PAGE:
Norman Lear helped raise a generation of North Americans – or at least raise our consciousness. The creator of so many TV juggernauts, beginning with the sitcom All in the Family, Lear broke boundaries while telling great stories – about Archie Bunker, George Jefferson, Maude and many others. So it’s no surprise that at the TED Conference in Vancouver this week, Lear was like a magnet. At 93, the American TV legend always obliged fans who approached looking for a selfie or autographed copy of his memoir, Even This I Get to Experience. And not just the run-of-the-mill, pedestrian TEDsters, but super A-level fans. As we headed to a quiet room for our interview, we could hear someone calling from behind, chasing him down. It was Al Gore.
“You were great,” the former U.S. vice-president declared, referring to Lear’s on-stage interview at the conference. “It was out of the park.”
Lear was more than a maker of great television; the impact of his many shows was enormous. At one point, Lear had seven shows in the top 10, the TED Conference heard; there was a time when his shows attracted 120 million viewers a week. Over a glorious career, he has written, produced, created or developed dozens of series and more than a dozen films.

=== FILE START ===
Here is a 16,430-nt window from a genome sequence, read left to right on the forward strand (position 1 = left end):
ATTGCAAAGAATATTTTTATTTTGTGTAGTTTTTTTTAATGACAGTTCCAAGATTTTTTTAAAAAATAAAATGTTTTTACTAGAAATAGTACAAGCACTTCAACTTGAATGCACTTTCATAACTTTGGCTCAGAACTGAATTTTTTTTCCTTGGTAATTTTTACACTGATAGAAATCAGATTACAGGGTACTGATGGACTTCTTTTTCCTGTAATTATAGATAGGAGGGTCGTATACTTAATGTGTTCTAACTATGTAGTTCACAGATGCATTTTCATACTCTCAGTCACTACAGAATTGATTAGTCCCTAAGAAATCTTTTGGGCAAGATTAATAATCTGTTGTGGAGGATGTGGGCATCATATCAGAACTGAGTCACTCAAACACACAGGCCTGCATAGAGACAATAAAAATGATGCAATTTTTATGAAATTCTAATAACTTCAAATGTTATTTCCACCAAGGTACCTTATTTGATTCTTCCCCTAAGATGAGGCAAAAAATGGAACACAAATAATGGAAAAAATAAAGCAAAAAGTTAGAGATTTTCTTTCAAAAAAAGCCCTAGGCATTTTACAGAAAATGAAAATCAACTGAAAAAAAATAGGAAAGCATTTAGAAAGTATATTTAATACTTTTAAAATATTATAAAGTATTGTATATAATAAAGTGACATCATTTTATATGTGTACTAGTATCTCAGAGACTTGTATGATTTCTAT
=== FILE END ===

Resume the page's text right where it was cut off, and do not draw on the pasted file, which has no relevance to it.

But he has come to realize that his creative success was the result of early trauma.
His mother was a “world-class narcissist” and his father a con man who “lied and stole and cheated and went to prison.”
When he was a child, his father was arrested in spectacular fashion, after a flight home from Oklahoma. That night, newspaper photographers swarmed the house, the place was littered with people, his mother was selling off the furniture – including his father’s beloved chair. In the middle of this, Lear – crying and clutching onto the roll of “Norman M. Lear” labels that were to be stitched into his clothing for overnight camp that summer – felt a hand on his shoulder. “You’re the man of the house now,” a strange man said, adding that men of the house don’t cry. Lear was 9.
“I think that was the moment I began to understand the foolishness of the human condition,” says Lear, who never did get to go away to camp. He called it a gift, a springboard – even if he didn’t understand it then.